Daimler Maps Grid Savings

Car manufacturer is testing a new workstation-based grid, which could shave millions off the cost of crash testing

May 25, 2004

2 Min Read
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PHILADELPHIA -- Daimler-Chrysler is testing a new workstation-based grid system for running crash tests, which could result in massive savings compared to using an expensive cluster of servers.

Speaking at the Gt04 conference here today, Steffen Neumann, project manager for consulting and partnerships at Daimler Chrysler Research, explained that the company has harnessed workstation processing power to support its crash test research in Palo Alto, Calif. The workstations are being used to run the car manufacturer’s key LS-DYNA crash test application.

Currently, crash tests consume up to 70 percent of the computing resources in Daimler-Chrysler’s high-performance computing data center which uses a range of HP/UX server clusters.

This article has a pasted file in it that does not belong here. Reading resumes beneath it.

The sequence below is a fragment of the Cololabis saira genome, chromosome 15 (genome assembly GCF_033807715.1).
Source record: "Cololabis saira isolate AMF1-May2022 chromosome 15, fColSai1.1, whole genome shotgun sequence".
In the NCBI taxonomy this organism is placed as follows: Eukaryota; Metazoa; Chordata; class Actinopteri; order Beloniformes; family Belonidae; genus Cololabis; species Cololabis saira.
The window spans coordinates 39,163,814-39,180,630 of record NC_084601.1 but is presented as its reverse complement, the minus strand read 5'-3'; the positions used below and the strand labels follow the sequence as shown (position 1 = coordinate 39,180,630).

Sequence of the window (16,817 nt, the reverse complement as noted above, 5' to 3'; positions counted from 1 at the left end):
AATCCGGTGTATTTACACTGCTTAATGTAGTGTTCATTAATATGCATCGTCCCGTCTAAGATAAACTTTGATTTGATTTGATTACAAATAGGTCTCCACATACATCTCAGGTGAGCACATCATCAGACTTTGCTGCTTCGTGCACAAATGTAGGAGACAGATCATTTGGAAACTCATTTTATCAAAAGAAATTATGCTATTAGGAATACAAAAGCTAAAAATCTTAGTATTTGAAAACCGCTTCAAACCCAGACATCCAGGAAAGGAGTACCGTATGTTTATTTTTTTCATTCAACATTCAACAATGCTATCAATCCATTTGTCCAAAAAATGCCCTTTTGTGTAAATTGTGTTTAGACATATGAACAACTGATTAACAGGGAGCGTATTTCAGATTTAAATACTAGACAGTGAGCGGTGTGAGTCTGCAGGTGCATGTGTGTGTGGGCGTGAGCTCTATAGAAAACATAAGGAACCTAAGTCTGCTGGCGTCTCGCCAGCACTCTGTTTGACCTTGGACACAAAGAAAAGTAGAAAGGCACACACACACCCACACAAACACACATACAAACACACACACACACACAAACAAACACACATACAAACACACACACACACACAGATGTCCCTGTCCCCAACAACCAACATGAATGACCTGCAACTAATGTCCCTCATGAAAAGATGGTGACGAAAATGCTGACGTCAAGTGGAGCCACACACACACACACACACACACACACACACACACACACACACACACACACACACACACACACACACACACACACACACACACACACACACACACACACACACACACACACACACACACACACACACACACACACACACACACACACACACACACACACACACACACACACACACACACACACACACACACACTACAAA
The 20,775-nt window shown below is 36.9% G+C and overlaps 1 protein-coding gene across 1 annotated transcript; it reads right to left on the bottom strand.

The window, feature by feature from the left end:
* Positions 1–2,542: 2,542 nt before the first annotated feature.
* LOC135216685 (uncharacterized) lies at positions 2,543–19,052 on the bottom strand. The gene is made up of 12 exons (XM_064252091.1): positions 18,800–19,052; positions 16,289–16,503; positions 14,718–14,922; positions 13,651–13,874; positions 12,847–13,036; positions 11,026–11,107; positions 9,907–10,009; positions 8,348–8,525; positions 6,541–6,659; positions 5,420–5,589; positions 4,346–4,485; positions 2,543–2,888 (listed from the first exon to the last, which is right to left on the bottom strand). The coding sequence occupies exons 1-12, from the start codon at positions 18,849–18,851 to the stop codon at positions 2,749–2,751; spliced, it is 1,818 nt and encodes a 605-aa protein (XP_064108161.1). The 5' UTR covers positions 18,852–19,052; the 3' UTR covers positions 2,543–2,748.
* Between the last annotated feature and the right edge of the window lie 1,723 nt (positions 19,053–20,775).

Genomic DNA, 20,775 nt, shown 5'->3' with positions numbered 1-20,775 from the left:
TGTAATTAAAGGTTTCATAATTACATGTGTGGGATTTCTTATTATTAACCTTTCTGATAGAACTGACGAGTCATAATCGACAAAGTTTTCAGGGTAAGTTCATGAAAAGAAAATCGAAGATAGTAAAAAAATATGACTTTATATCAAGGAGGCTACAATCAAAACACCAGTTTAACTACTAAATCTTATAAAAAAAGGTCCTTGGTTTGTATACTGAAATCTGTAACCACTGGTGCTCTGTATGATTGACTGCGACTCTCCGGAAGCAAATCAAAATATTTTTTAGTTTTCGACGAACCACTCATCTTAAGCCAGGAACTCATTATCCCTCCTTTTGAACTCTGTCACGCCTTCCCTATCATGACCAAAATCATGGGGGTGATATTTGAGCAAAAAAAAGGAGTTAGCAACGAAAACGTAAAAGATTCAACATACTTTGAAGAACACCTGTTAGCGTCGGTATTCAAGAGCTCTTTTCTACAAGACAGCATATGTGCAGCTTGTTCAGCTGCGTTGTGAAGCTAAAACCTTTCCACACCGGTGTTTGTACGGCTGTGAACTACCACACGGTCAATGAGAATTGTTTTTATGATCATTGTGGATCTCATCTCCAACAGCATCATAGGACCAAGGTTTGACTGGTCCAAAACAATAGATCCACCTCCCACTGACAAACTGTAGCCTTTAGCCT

Such is the pressure on car manufacturers to boost both safety and productivity that General Motors Corp. recently installed a gigantic IBM Corp. (NYSE: IBM)supercomputer at its Michigan data center to slash the time spent processing data from expensive crash tests (see IBM Speeds GM Crash Tests).

It’s not surprising, then, that Daimler-Chrysler was so keen to find a cost-effective way of running these tests. But why build a workstation-based grid? Well, the IBM ThinkPads deployed in the grid were already on-site, and, according to Neumann, were not being used on weekends and evenings.Neumann says that this contrasts with the traditional approach of employing a number of servers in a cluster, and expects to see some real cost savings. “It will help us avoid other investments in high-performance computing data servers.”

But just how much is Daimler-Chrysler expecting to save? Neumann was unwilling to provide a specific ROI figure at this early stage of the project, only saying he expects “significant cost savings,” although other sources close to the project told us that this could potentially run into millions of dollars. Neumann did confirm that a traditional server-based cluster for crash testing could cost up to $5 million.

The 6-gigaflop grid consists of two 12-node clusters based around Intel Centrino processors. One cluster is Unix-based and the other Windows-based, and 100-Mbit/s Ethernet is used to connect the grid. This is then supported by middleware from United Devices and a single dedicated server.

— James Rogers, Site Editor, Next-gen Data Center Forum

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